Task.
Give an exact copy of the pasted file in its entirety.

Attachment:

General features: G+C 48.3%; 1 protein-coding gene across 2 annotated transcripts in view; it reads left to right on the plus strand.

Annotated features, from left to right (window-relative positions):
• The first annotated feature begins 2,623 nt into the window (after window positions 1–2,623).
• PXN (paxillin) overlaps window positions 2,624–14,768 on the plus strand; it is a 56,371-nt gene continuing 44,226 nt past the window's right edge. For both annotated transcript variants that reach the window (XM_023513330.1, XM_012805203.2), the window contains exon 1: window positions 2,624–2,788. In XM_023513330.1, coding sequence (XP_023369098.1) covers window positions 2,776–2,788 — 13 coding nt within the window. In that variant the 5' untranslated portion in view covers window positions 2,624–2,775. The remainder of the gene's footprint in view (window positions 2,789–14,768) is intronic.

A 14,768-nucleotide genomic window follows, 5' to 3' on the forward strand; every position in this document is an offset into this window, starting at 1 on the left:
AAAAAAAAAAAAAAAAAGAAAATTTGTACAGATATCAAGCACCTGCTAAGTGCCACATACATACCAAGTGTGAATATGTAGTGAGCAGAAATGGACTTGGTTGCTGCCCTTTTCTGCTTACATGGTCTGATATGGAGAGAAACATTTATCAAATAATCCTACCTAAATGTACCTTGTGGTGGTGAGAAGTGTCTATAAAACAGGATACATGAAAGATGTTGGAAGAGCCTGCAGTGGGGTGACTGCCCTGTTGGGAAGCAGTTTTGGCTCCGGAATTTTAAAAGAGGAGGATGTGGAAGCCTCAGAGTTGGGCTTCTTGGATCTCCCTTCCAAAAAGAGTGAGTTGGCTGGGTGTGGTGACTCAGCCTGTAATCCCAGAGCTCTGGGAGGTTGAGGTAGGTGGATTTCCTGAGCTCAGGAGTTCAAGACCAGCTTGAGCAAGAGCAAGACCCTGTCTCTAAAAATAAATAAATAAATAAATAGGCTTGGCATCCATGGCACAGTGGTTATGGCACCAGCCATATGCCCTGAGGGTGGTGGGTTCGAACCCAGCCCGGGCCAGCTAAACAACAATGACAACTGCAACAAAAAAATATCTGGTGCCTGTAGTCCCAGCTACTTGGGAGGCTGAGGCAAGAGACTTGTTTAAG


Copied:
General features: G+C 48.3%; 1 protein-coding gene across 2 annotated transcripts in view; it reads left to right on the plus strand.

Annotated features, from left to right (window-relative positions):
• The first annotated feature begins 2,623 nt into the window (after window positions 1–2,623).
• PXN (paxillin) overlaps window positions 2,624–14,768 on the plus strand; it is a 56,371-nt gene continuing 44,226 nt past the window's right edge. For both annotated transcript variants that reach the window (XM_023513330.1, XM_012805203.2), the window contains exon 1: window positions 2,624–2,788. In XM_023513330.1, coding sequence (XP_023369098.1) covers window positions 2,776–2,788 — 13 coding nt within the window. In that variant the 5' untranslated portion in view covers window positions 2,624–2,775. The remainder of the gene's footprint in view (window positions 2,789–14,768) is intronic.

A 14,768-nucleotide genomic window follows, 5' to 3' on the forward strand; every position in this document is an offset into this window, starting at 1 on the left:
AAAAAAAAAAAAAAAAAGAAAATTTGTACAGATATCAAGCACCTGCTAAGTGCCACATACATACCAAGTGTGAATATGTAGTGAGCAGAAATGGACTTGGTTGCTGCCCTTTTCTGCTTACATGGTCTGATATGGAGAGAAACATTTATCAAATAATCCTACCTAAATGTACCTTGTGGTGGTGAGAAGTGTCTATAAAACAGGATACATGAAAGATGTTGGAAGAGCCTGCAGTGGGGTGACTGCCCTGTTGGGAAGCAGTTTTGGCTCCGGAATTTTAAAAGAGGAGGATGTGGAAGCCTCAGAGTTGGGCTTCTTGGATCTCCCTTCCAAAAAGAGTGAGTTGGCTGGGTGTGGTGACTCAGCCTGTAATCCCAGAGCTCTGGGAGGTTGAGGTAGGTGGATTTCCTGAGCTCAGGAGTTCAAGACCAGCTTGAGCAAGAGCAAGACCCTGTCTCTAAAAATAAATAAATAAATAAATAGGCTTGGCATCCATGGCACAGTGGTTATGGCACCAGCCATATGCCCTGAGGGTGGTGGGTTCGAACCCAGCCCGGGCCAGCTAAACAACAATGACAACTGCAACAAAAAAATATCTGGTGCCTGTAGTCCCAGCTACTTGGGAGGCTGAGGCAAGAGACTTGTTTAAG